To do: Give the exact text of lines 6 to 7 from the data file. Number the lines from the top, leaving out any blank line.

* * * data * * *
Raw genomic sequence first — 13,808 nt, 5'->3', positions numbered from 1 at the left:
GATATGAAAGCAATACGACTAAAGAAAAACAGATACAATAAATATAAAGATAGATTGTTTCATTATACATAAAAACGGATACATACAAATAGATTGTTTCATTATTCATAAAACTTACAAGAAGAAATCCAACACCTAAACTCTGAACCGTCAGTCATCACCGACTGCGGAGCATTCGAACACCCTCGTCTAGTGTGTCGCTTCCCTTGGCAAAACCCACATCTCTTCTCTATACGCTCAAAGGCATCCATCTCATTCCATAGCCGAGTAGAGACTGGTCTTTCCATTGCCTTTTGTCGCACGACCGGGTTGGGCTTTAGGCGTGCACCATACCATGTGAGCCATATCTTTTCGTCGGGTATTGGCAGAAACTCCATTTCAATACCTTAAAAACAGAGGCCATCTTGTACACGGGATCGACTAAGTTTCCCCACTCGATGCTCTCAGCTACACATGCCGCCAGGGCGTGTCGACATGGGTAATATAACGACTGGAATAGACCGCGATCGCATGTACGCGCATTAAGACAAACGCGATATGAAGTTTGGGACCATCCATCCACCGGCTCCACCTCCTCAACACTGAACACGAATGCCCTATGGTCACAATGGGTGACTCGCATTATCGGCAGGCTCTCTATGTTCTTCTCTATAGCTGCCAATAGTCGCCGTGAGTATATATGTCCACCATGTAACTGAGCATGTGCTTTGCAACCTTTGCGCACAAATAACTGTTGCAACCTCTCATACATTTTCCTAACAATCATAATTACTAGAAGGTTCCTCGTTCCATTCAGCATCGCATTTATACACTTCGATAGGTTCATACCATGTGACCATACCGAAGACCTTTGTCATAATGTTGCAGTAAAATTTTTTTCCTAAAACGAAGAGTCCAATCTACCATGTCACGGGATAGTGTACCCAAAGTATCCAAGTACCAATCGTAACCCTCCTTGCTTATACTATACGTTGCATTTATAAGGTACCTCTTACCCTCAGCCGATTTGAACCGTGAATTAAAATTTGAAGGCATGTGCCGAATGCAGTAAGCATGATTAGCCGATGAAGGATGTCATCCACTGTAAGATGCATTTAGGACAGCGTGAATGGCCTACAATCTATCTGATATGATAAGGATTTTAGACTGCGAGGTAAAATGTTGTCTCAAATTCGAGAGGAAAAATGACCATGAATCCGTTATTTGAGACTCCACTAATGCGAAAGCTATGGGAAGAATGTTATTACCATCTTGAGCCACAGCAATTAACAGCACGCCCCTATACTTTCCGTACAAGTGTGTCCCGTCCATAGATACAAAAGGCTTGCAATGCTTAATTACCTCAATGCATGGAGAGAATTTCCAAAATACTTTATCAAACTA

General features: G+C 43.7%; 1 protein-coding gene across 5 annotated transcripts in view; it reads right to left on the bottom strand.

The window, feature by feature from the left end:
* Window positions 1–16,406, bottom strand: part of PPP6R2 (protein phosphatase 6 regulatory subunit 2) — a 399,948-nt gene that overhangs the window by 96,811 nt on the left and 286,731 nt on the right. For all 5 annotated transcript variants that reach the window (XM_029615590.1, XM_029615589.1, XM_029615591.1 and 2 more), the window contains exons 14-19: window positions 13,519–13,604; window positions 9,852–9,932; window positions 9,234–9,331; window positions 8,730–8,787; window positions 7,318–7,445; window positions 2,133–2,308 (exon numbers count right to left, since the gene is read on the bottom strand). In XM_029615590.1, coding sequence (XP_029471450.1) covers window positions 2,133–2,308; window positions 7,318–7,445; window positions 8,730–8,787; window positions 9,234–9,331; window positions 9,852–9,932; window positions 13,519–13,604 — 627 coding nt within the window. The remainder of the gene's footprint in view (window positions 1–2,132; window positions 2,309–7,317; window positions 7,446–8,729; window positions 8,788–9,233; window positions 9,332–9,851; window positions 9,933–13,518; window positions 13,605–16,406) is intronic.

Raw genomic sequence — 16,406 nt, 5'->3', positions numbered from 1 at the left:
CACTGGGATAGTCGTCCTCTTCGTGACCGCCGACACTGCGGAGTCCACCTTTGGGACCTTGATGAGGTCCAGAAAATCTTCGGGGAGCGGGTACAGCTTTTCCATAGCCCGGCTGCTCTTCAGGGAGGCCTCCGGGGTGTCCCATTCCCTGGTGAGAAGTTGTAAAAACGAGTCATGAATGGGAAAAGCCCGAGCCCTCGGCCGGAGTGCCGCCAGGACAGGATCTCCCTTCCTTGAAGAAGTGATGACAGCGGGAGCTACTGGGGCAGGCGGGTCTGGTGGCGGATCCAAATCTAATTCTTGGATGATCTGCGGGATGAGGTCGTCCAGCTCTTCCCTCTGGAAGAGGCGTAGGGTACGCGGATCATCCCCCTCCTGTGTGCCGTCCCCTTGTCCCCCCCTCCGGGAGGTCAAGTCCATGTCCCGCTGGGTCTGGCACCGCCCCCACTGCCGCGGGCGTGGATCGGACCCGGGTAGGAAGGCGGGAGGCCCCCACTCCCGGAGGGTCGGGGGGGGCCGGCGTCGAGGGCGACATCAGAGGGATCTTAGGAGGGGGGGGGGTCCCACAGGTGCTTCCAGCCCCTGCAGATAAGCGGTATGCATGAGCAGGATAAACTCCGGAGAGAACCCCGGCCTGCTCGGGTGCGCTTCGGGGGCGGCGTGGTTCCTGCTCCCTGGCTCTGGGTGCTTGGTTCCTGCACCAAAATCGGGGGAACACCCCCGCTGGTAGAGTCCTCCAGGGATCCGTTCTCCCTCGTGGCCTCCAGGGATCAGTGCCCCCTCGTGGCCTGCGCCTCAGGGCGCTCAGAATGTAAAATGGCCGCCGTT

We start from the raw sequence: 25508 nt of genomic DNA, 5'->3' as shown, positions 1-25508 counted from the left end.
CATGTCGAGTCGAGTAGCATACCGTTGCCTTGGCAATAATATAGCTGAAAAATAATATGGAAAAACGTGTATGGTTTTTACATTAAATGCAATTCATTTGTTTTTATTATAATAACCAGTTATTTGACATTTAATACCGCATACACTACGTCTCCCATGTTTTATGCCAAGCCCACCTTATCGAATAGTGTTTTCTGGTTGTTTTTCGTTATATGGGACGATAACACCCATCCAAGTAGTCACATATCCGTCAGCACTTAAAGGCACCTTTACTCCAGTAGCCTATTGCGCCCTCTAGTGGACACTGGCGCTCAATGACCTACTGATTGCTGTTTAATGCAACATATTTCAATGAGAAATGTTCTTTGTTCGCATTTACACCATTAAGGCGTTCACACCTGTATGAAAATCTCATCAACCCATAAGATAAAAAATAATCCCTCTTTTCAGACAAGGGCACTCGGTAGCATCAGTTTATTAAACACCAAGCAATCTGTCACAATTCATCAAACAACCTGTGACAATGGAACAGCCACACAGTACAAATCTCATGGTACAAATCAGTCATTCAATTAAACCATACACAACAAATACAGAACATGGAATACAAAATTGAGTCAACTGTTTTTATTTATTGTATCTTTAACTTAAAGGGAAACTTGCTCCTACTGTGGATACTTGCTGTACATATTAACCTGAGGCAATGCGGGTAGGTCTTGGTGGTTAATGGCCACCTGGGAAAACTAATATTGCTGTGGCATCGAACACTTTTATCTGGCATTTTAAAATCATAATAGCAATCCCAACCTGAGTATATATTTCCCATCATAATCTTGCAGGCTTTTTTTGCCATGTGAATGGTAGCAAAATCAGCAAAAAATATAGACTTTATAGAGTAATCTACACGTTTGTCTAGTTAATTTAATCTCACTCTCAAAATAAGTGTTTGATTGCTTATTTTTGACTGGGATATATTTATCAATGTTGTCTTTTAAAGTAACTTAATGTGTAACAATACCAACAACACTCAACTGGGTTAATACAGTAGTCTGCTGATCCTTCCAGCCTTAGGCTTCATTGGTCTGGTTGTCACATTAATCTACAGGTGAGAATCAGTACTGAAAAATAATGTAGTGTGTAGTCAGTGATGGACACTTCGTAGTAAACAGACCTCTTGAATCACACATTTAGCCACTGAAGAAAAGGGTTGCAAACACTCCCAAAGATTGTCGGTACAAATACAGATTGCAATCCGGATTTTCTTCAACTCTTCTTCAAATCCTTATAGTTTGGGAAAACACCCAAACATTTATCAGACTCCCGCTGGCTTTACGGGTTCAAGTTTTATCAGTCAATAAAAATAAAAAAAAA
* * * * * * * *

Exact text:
Raw genomic sequence — 16,406 nt, 5'->3', positions numbered from 1 at the left:
CACTGGGATAGTCGTCCTCTTCGTGACCGCCGACACTGCGGAGTCCACCTTTGGGACCTTGATGAGGTCCAGAAAATCTTCGGGGAGCGGGTACAGCTTTTCCATAGCCCGGCTGCTCTTCAGGGAGGCCTCCGGGGTGTCCCATTCCCTGGTGAGAAGTTGTAAAAACGAGTCATGAATGGGAAAAGCCCGAGCCCTCGGCCGGAGTGCCGCCAGGACAGGATCTCCCTTCCTTGAAGAAGTGATGACAGCGGGAGCTACTGGGGCAGGCGGGTCTGGTGGCGGATCCAAATCTAATTCTTGGATGATCTGCGGGATGAGGTCGTCCAGCTCTTCCCTCTGGAAGAGGCGTAGGGTACGCGGATCATCCCCCTCCTGTGTGCCGTCCCCTTGTCCCCCCCTCCGGGAGGTCAAGTCCATGTCCCGCTGGGTCTGGCACCGCCCCCACTGCCGCGGGCGTGGATCGGACCCGGGTAGGAAGGCGGGAGGCCCCCACTCCCGGAGGGTCGGGGGGGGCCGGCGTCGAGGGCGACATCAGAGGGATCTTAGGAGGGGGGGGGGTCCCACAGGTGCTTCCAGCCCCTGCAGATAAGCGGTATGCATGAGCAGGATAAACTCCGGAGAGAACCCCGGCCTGCTCGGGTGCGCTTCGGGGGCGGCGTGGTTCCTGCTCCCTGGCTCTGGGTGCTTGGTTCCTGCACCAAAATCGGGGGAACACCCCCGCTGGTAGAGTCCTCCAGGGATCCGTTCTCCCTCGTGGCCTCCAGGGATCAGTGCCCCCTCGTGGCCTGCGCCTCAGGGCGCTCAGAATGTAAAATGGCCGCCGTT